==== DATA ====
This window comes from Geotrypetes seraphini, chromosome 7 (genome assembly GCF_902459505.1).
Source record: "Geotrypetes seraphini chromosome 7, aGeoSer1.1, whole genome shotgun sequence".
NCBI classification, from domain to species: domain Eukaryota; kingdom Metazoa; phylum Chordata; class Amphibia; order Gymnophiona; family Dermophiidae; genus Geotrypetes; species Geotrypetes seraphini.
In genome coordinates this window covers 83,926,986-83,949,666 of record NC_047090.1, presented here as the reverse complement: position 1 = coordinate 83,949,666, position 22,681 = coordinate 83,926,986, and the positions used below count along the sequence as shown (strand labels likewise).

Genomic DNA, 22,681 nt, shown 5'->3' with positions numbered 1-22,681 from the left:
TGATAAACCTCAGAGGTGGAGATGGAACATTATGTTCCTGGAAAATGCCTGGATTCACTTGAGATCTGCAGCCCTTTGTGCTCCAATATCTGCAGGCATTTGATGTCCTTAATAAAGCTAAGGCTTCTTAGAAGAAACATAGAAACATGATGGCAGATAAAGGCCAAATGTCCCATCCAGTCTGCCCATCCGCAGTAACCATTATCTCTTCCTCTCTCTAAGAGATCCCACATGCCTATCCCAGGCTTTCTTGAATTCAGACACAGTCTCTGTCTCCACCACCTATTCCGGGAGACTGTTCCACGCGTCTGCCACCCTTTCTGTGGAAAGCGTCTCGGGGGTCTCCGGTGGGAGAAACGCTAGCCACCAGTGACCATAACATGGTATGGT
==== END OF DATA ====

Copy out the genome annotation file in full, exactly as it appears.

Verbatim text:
This window comes from Geotrypetes seraphini, chromosome 7 (genome assembly GCF_902459505.1).
Source record: "Geotrypetes seraphini chromosome 7, aGeoSer1.1, whole genome shotgun sequence".
NCBI classification, from domain to species: domain Eukaryota; kingdom Metazoa; phylum Chordata; class Amphibia; order Gymnophiona; family Dermophiidae; genus Geotrypetes; species Geotrypetes seraphini.
In genome coordinates this window covers 83,926,986-83,949,666 of record NC_047090.1, presented here as the reverse complement: position 1 = coordinate 83,949,666, position 22,681 = coordinate 83,926,986, and the positions used below count along the sequence as shown (strand labels likewise).

Genomic DNA, 22,681 nt, shown 5'->3' with positions numbered 1-22,681 from the left:
TGATAAACCTCAGAGGTGGAGATGGAACATTATGTTCCTGGAAAATGCCTGGATTCACTTGAGATCTGCAGCCCTTTGTGCTCCAATATCTGCAGGCATTTGATGTCCTTAATAAAGCTAAGGCTTCTTAGAAGAAACATAGAAACATGATGGCAGATAAAGGCCAAATGTCCCATCCAGTCTGCCCATCCGCAGTAACCATTATCTCTTCCTCTCTCTAAGAGATCCCACATGCCTATCCCAGGCTTTCTTGAATTCAGACACAGTCTCTGTCTCCACCACCTATTCCGGGAGACTGTTCCACGCGTCTGCCACCCTTTCTGTGGAAAGCGTCTCGGGGGTCTCCGGTGGGAGAAACGCTAGCCACCAGTGACCATAACATGGTATGGT